Ammonium; Bacteria; Biological productivity; Biological sampling; Chlorophyll; Dissolved organic carbon; Fluorometry; Ice cover; Light; Mass balance; Mathematical models; Nitrogen; Nitrogen cycling; Ocean temperature; Phosphorus; Phytoplankton; Plant nutrition; Polynyas; Primary production (Biology); Sea ice; Seasonal variations

G07, G0815, G03
Amundsen Gulf, N.W.T.; Arctic Ocean; Bathurst, Cape, waters, N.W.T.; Franklin Bay, N.W.T.


Nutrient dynamics and nitrogen-based production in the western Canadian Arctic Ocean   /   Simpson, K.G.F.   Price, N.M. [Supervisor]
Montreal : McGill University, 2007.
xvii, 124 p. : ill., maps ; 28 cm.
(ProQuest Dissertations & Theses publication, no. MR51343)
ISBN 978-0-494-51343-9
References.
Thesis (M.Sc.) - McGill University, Montreal, Quebec, 2007.
Indexed from a PDF file acquired from ProQuest Dissertations & Theses.
ASTIS record 74784.
Languages: English
Web: http://www.collectionscanada.gc.ca/obj/thesescanada/vol2/002/MR51343.PDF
Libraries: OONL

Inclement climate conditions have made the Arctic Ocean logistically difficult to study, and thus, our historical knowledge of Arctic Ocean processes are limited. Recent observations indicate rapid and abrupt changes in climate. These changes are thought to includes rising temperatures, increase storm activity, altered freshwater balance and a notable decrease in the concentration and extent of sea ice covering the Arctic Ocean. Increasing awareness of these changing conditions and our poor knowledge of how the physical environment influences carbon fluxes, planktonic productivity and biogeochemical cycling have lead to international efforts to address these questions. The data presented here addresses biogeochemical cycling and phytoplankton primary production in the pelagic ecosystem. Given the pace of environmental change in the arctic (rapid ice retreat, record minimum ice extents, and temperature rise) and the relatively little historical data that is available for the region, the data presented here can also be used as a baseline data set from which predictions can be made and future observations can be compared. Conducted as part of the Canadian Arctic Shelf Exchange Study (CASES), this thesis provides a current review of nutrient dynamics and cycling, and estimates of annual new and net primary production for the Mackenzie Shelf, the Amundsen Gulf and the Cape Bathurst polynya in the southeastern Beaufort Sea in the Canadian Arctic Ocean. (Au)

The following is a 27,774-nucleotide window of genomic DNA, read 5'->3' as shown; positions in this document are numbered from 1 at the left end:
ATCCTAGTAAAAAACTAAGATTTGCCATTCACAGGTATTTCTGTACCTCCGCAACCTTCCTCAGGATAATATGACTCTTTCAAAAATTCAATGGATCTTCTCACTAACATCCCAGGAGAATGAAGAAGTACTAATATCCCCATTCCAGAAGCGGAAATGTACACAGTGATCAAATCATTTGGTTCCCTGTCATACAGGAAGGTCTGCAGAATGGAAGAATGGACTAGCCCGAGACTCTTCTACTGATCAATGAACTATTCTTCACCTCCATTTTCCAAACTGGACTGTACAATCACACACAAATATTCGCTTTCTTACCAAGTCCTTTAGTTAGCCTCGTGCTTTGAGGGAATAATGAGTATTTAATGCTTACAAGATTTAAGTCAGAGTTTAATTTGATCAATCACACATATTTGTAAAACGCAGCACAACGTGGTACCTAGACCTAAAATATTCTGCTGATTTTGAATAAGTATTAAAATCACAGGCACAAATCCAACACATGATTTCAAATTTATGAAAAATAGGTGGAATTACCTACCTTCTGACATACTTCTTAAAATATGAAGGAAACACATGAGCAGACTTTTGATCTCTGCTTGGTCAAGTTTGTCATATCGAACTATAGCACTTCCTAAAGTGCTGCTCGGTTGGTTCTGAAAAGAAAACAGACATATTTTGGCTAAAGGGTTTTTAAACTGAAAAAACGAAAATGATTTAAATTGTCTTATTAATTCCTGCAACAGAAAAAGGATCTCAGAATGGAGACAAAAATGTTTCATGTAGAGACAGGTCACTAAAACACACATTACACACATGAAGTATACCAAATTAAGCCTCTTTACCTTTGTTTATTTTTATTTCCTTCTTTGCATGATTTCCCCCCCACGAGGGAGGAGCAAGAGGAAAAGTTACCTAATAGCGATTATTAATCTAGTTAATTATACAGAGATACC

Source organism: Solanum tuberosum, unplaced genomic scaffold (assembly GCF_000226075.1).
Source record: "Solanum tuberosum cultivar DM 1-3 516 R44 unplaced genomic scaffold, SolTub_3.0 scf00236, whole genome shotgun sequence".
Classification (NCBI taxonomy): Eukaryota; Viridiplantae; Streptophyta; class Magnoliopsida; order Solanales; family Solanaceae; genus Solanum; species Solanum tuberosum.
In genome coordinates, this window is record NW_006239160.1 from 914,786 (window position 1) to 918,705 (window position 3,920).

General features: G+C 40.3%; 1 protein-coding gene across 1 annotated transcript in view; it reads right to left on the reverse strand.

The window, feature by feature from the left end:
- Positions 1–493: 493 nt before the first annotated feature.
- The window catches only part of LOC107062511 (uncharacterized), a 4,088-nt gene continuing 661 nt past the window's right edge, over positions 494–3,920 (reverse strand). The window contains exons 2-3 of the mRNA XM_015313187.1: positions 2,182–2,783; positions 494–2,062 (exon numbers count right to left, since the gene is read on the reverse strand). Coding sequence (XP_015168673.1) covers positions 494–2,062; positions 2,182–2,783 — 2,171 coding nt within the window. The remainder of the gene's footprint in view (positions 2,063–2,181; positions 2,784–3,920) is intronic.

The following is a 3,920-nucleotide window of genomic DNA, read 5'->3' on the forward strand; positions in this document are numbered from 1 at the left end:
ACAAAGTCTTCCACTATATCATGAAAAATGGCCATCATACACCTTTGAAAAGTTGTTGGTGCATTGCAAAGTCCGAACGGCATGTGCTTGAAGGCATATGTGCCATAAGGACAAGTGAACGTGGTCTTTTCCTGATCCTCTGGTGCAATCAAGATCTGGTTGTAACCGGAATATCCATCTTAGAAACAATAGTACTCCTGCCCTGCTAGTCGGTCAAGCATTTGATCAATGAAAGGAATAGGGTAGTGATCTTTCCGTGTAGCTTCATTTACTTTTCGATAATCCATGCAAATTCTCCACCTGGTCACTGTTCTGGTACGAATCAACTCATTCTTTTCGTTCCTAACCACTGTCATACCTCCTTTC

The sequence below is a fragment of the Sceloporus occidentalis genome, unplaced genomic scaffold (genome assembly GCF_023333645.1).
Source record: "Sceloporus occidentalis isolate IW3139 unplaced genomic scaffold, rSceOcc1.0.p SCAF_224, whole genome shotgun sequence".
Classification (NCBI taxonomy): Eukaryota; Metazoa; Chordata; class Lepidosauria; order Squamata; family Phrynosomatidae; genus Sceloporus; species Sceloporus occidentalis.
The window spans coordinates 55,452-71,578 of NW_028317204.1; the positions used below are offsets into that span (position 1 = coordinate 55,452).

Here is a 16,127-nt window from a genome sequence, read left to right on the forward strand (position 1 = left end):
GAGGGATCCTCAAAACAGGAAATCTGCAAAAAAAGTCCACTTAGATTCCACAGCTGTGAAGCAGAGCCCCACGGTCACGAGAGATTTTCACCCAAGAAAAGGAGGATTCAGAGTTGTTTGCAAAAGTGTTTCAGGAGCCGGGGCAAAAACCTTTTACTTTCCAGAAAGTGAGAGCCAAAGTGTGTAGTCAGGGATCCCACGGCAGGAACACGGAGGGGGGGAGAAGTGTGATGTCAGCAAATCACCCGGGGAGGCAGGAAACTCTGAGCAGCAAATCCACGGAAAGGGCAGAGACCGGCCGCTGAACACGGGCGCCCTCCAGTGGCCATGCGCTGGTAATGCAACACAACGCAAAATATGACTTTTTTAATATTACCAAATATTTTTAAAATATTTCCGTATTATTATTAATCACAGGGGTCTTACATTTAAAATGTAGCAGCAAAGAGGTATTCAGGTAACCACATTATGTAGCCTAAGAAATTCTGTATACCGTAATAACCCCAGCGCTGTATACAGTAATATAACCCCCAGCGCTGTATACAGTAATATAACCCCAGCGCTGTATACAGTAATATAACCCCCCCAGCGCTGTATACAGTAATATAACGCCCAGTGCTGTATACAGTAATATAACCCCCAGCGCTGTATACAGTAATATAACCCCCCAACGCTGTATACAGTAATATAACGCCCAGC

H, D, F, J, G
Algae; Ammonium; Bacteria; Biological sampling; Biomass; Chemical oceanography; Chlorophyll; Climate change; Density; Diatoms; Environmental impacts; Ice cover; Isotopes; Marine ecology; Melting; Nitrogen; Nitrogen oxides; Ocean temperature; Oxygen; Phosphorus; Phytoplankton; Plant growth; Plant nutrition; Polynyas; Primary production (Biology); River discharges; Rivers; Salinity; Sea ice; Seasonal variations; Silica; Silicates; Spatial distribution; Temporal variations; Theses; Water masses

G07, G0815, G0812
Amundsen Gulf, N.W.T.; Canadian Beaufort Sea; Franklin Bay, N.W.T.; Mackenzie River, N.W.T.


High-resolution physical and magnetic properties of rapidly deposited layers associated with landslides, earthquakes and floods   /   St-Onge, G.   Chapron, E.   Guyard, H.   Rochon, A.   Lajeunesse, P.   Locat, J.   Scott, D.   Stoner, J.S.   Hillaire-Marcel, C.